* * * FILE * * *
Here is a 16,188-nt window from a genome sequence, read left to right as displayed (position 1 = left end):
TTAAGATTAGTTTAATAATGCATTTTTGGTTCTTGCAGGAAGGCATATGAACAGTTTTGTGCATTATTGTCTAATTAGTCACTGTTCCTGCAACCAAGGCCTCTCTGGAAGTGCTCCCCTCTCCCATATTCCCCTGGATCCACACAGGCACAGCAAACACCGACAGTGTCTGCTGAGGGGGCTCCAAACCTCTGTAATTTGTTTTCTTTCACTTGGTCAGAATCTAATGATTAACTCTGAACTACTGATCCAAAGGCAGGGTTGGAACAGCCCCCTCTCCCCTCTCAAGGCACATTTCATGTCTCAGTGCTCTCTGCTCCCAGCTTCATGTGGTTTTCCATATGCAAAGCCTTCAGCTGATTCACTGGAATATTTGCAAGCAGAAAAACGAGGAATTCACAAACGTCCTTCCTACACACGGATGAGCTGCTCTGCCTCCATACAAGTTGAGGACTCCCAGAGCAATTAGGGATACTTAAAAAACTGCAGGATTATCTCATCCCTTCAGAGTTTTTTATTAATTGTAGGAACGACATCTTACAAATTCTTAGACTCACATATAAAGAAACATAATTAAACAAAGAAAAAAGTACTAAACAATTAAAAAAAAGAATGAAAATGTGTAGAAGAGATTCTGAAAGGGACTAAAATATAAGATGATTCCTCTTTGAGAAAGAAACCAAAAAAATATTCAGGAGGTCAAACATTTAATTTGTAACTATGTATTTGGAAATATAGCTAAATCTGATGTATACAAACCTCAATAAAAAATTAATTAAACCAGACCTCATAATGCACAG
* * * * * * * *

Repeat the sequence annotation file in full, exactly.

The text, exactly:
Here is a 16,188-nt window from a genome sequence, read left to right as displayed (position 1 = left end):
TTAAGATTAGTTTAATAATGCATTTTTGGTTCTTGCAGGAAGGCATATGAACAGTTTTGTGCATTATTGTCTAATTAGTCACTGTTCCTGCAACCAAGGCCTCTCTGGAAGTGCTCCCCTCTCCCATATTCCCCTGGATCCACACAGGCACAGCAAACACCGACAGTGTCTGCTGAGGGGGCTCCAAACCTCTGTAATTTGTTTTCTTTCACTTGGTCAGAATCTAATGATTAACTCTGAACTACTGATCCAAAGGCAGGGTTGGAACAGCCCCCTCTCCCCTCTCAAGGCACATTTCATGTCTCAGTGCTCTCTGCTCCCAGCTTCATGTGGTTTTCCATATGCAAAGCCTTCAGCTGATTCACTGGAATATTTGCAAGCAGAAAAACGAGGAATTCACAAACGTCCTTCCTACACACGGATGAGCTGCTCTGCCTCCATACAAGTTGAGGACTCCCAGAGCAATTAGGGATACTTAAAAAACTGCAGGATTATCTCATCCCTTCAGAGTTTTTTATTAATTGTAGGAACGACATCTTACAAATTCTTAGACTCACATATAAAGAAACATAATTAAACAAAGAAAAAAGTACTAAACAATTAAAAAAAAGAATGAAAATGTGTAGAAGAGATTCTGAAAGGGACTAAAATATAAGATGATTCCTCTTTGAGAAAGAAACCAAAAAAATATTCAGGAGGTCAAACATTTAATTTGTAACTATGTATTTGGAAATATAGCTAAATCTGATGTATACAAACCTCAATAAAAAATTAATTAAACCAGACCTCATAATGCACAG